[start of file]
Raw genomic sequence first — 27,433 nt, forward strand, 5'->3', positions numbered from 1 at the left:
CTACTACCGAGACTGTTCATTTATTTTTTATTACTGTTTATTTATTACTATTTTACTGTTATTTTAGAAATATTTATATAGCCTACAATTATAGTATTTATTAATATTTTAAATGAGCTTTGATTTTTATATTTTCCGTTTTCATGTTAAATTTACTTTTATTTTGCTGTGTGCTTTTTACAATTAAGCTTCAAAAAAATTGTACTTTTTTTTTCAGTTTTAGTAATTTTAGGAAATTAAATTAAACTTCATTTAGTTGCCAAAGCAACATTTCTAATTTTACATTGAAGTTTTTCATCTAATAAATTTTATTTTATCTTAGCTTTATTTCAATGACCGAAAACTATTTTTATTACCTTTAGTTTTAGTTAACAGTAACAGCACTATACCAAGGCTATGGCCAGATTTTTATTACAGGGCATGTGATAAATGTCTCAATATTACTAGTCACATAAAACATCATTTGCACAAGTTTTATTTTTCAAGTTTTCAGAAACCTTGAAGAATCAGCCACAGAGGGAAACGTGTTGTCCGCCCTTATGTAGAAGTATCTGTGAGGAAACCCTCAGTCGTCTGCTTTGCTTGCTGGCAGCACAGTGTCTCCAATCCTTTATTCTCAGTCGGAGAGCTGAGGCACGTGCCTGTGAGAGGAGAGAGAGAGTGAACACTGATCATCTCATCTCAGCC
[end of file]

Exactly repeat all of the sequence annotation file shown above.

Raw genomic sequence first — 27,433 nt, forward strand, 5'->3', positions numbered from 1 at the left:
CTACTACCGAGACTGTTCATTTATTTTTTATTACTGTTTATTTATTACTATTTTACTGTTATTTTAGAAATATTTATATAGCCTACAATTATAGTATTTATTAATATTTTAAATGAGCTTTGATTTTTATATTTTCCGTTTTCATGTTAAATTTACTTTTATTTTGCTGTGTGCTTTTTACAATTAAGCTTCAAAAAAATTGTACTTTTTTTTTCAGTTTTAGTAATTTTAGGAAATTAAATTAAACTTCATTTAGTTGCCAAAGCAACATTTCTAATTTTACATTGAAGTTTTTCATCTAATAAATTTTATTTTATCTTAGCTTTATTTCAATGACCGAAAACTATTTTTATTACCTTTAGTTTTAGTTAACAGTAACAGCACTATACCAAGGCTATGGCCAGATTTTTATTACAGGGCATGTGATAAATGTCTCAATATTACTAGTCACATAAAACATCATTTGCACAAGTTTTATTTTTCAAGTTTTCAGAAACCTTGAAGAATCAGCCACAGAGGGAAACGTGTTGTCCGCCCTTATGTAGAAGTATCTGTGAGGAAACCCTCAGTCGTCTGCTTTGCTTGCTGGCAGCACAGTGTCTCCAATCCTTTATTCTCAGTCGGAGAGCTGAGGCACGTGCCTGTGAGAGGAGAGAGAGAGTGAACACTGATCATCTCATCTCAGCC